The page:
The slump in the three-month period would be more than double that experienced in the first quarter of 2009, when Europe’s biggest economy was plunged headfirst into the financial crisis in 2009. Germany has reported nearly 110,000 confirmed cases of coronavirus and almost 11,000 deaths – fifth only behind the US, Spain, Italy and France. The country is currently in lockdown in a desperate attempt to contain the spread of the killer coronavirus, with thousands of schools, shops, restaurants and sports facilities closed as production grinds to a halt.
But according to forecasts from Germany’s leading research institutes, the country is facing the deepest slump in economic power ever measured within a quarter, with unemployment and public debt set to skyrocket.
The economy is set to collapse by a huge 9.8 percent in the quarter, after it shrank 1.9 percent between January and March.
The report from the institutes warns: “This is the strongest decline in Germany ever recorded since the beginning of the quarterly accounts in 1970 and more than twice as large as that during the world financial crisis in the first quarter of 2009.”
Timo Wollmershaeuser, economist at the Ifo institute — one of the think tanks involved in producing the report – warned production could ultimately be “frozen”.
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He also warned the recession will be “deeper and the recovery slower”, adding the German government will face a huge uphill battle to stop companies going bust.
Mr Wollmershaeuser said: “It is not unlikely that the crisis will drag on longer than expected and lead to production being frozen.
“In this scenario the recession will be deeper and the recovery will be slower. It will also be more difficult for the government to prevent businesses from going bankrupt.”
The institutes involved in producing the report also warned the unemployment rate in Germany is set to surge to 5.9 percent at its peak in 2020 from the most recent figure of 5.1 percent.
That would equate to nearly a quarter-of-a-million of additional people out of work.
They said the number of people on short-time work – a form of state aid that allows employers to switch employees to shorter working hours during an economic downturn to keep them on the payroll — is likely to rise to 2.4 million from just 100,000.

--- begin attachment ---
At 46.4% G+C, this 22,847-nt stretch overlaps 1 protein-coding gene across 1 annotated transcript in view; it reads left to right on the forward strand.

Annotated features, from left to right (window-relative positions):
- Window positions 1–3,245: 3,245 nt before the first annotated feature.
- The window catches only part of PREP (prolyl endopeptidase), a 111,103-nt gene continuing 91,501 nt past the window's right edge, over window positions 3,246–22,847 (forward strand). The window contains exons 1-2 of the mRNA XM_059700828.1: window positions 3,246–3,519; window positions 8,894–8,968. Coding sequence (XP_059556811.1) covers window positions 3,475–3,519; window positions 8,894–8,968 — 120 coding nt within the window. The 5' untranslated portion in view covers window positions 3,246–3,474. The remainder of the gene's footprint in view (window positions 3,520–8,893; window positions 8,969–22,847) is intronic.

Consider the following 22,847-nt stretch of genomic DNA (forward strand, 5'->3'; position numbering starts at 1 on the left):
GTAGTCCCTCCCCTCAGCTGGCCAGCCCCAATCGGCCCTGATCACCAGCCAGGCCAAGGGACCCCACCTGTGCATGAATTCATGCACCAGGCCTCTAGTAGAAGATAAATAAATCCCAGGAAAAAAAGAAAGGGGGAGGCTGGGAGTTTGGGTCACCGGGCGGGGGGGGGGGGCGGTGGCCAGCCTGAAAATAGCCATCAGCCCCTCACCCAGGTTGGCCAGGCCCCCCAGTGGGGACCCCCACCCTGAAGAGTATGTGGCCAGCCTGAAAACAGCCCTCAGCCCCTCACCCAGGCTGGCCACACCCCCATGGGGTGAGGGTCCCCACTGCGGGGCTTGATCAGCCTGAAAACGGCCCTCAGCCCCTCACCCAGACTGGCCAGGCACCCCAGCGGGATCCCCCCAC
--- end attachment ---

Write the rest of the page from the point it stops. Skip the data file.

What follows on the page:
That would be almost be double the number of employees who were on the scheme in the spring of 2009 during the midst of the last global financial crisis.
But the researchers said if the economy is able to recover quickly, the impact from the coronavirus crisis could be managed, with the economy growing strongly again by 5.8 percent in 2021.
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If the government continues to take extensive aid measures in an attempt to protect the economy and jobs, debt could rise to over 70 percent. This could fall to around 64 percent if the economy is able to recover quickly.”
However, the researchers warned that if lockdown measures remain in force well beyond April 20, or if further strict measures have to be put in place later this year, the situation could continue to deteriorate at an alarming rate.
The report warned the damage of such measures “should increase disproportionately with increasing duration”.
The Federal Government’s Council of Experts had said at the end of last month the most likely scenario was a five-week lockdown and a subsequent short recovery phases.
If that were to be the case, Germany’s economy would shrink by 2.8 percent and then recover again to 3.7 percent growth in 2021.
But earlier today, the World Health Organisation (WHO) warned the coronavirus outbreak in Europe is still “very concerning” and urged governments to give “very careful consideration” before relaxing measures to control its spread.
The EU’s disease monitoring agency also warned the pandemic is still infecting and killing large numbers of people across Europe and there is no sign yet that the peak of the continent’s outbreak has been reached.
Additional reporting by Maria Ortega.
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